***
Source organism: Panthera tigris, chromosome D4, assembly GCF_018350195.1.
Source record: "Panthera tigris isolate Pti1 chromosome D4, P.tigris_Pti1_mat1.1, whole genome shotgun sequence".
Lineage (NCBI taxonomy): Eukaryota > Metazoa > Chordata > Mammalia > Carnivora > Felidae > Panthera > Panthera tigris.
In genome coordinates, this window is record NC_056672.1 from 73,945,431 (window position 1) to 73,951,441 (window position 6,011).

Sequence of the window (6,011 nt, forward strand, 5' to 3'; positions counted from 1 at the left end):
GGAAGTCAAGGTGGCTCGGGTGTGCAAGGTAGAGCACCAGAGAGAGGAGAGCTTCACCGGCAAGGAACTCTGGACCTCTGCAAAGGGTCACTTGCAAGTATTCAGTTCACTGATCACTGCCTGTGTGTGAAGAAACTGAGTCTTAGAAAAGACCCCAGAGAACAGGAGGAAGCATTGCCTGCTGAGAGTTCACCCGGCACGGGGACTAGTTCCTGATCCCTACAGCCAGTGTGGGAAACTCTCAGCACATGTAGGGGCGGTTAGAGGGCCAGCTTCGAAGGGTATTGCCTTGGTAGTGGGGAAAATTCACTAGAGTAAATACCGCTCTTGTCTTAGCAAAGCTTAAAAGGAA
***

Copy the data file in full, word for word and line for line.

Source organism: Panthera tigris, chromosome D4, assembly GCF_018350195.1.
Source record: "Panthera tigris isolate Pti1 chromosome D4, P.tigris_Pti1_mat1.1, whole genome shotgun sequence".
Lineage (NCBI taxonomy): Eukaryota > Metazoa > Chordata > Mammalia > Carnivora > Felidae > Panthera > Panthera tigris.
In genome coordinates, this window is record NC_056672.1 from 73,945,431 (window position 1) to 73,951,441 (window position 6,011).

Sequence of the window (6,011 nt, forward strand, 5' to 3'; positions counted from 1 at the left end):
GGAAGTCAAGGTGGCTCGGGTGTGCAAGGTAGAGCACCAGAGAGAGGAGAGCTTCACCGGCAAGGAACTCTGGACCTCTGCAAAGGGTCACTTGCAAGTATTCAGTTCACTGATCACTGCCTGTGTGTGAAGAAACTGAGTCTTAGAAAAGACCCCAGAGAACAGGAGGAAGCATTGCCTGCTGAGAGTTCACCCGGCACGGGGACTAGTTCCTGATCCCTACAGCCAGTGTGGGAAACTCTCAGCACATGTAGGGGCGGTTAGAGGGCCAGCTTCGAAGGGTATTGCCTTGGTAGTGGGGAAAATTCACTAGAGTAAATACCGCTCTTGTCTTAGCAAAGCTTAAAAGGAA